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Echocardiography. 2002 May;19(4):313-8.

Comparative prognostic significance of transesophageal versus transthoracic stress echocardiography.

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University of Illinois College of Medicine at Urbana/Champaign, USA.


Patients with a negative transthoracic stress echocardiographic study (TTE-SE) are at low risk for adverse cardiac events. Because of a higher sensitivity for detection of coronary artery disease, transesophageal dobutamine stress echocardiography (TEE-DSE) might permit identification of an even lower risk population. We compared the relative prognostic values of TTE-SE and TEE-DSE in 236 patients with negative stress echocardiograms. Baseline and follow-up information on 236 consecutive subjects who had a negative stress echocardiographic study during the period of October 1996 to December 1997 was obtained. Baseline cardiac risk factors and major cardiac events (nonfatal myocardial infarct or cardiac death) were identified. Follow-up was obtained in 233 subjects for a mean duration of 25 months. At baseline, the TEE-DSE group had more hypertensives (85% vs 67%, P = 0.02) and more baseline wall-motion abnormalities (41% vs 26%, P = 0.03). At 34 months of follow-up, there was no significant difference in the occurrence of major cardiac events between the two groups (8% vs 8.6%, P = NS). In the TEE-DSE group, there were more than twice as many events in the second year of follow-up as compared with the first year, indicating that a negative TEE-DSE has lessened prognostic value 1 year after the test. Standard TTE-SE provides prognostic data in patients at high risk for major cardiac ischemic events that is equivalent to that obtained by TEE-DSE. While advances in ultrasound techniques may improve our ability to detect coronary artery disease, it remains to be seen whether this will have an impact on prognostication.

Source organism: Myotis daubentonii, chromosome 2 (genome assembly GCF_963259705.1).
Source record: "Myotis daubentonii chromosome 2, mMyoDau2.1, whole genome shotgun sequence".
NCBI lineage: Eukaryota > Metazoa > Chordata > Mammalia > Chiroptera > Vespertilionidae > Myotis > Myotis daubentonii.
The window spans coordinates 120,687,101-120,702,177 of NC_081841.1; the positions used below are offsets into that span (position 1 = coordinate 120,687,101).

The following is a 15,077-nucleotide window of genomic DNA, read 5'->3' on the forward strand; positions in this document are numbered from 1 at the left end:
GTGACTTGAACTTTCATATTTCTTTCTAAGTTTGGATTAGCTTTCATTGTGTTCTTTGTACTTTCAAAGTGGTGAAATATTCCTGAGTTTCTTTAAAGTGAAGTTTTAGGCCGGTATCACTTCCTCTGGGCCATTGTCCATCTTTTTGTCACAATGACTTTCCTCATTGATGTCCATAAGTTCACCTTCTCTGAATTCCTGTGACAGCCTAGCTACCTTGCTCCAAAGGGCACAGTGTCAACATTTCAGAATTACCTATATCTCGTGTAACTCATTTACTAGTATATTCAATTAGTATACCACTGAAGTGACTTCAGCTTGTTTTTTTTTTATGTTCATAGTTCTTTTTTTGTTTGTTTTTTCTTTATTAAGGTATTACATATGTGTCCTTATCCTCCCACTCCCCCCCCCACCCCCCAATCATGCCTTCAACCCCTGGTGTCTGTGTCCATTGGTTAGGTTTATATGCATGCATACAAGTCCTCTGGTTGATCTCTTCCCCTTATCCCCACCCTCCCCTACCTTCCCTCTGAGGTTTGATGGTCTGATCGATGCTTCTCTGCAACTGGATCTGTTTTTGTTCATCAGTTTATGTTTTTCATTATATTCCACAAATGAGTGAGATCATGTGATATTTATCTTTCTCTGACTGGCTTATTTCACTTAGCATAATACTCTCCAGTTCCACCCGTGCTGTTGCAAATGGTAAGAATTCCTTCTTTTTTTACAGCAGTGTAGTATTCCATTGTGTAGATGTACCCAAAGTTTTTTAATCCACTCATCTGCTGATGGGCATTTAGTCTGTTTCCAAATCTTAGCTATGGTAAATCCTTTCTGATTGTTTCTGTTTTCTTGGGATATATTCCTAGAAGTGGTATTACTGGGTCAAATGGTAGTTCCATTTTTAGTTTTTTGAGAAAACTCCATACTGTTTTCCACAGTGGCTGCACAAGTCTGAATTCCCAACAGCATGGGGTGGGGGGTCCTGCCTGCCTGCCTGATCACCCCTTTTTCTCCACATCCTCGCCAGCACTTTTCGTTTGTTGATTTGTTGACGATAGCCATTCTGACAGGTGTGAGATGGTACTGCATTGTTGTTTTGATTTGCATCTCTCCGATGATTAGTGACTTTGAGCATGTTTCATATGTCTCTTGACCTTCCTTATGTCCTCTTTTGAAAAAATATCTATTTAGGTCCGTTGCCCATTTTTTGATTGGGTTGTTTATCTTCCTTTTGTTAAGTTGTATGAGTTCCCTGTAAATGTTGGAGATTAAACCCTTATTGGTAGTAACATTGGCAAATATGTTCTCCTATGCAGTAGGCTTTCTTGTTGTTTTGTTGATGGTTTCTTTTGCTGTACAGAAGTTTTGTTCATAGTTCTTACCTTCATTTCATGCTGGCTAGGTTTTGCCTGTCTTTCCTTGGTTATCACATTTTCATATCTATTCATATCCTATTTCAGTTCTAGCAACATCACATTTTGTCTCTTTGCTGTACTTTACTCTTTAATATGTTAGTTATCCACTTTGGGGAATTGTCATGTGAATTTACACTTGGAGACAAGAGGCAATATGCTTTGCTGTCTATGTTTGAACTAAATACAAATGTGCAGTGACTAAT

[Indexed for MEDLINE]

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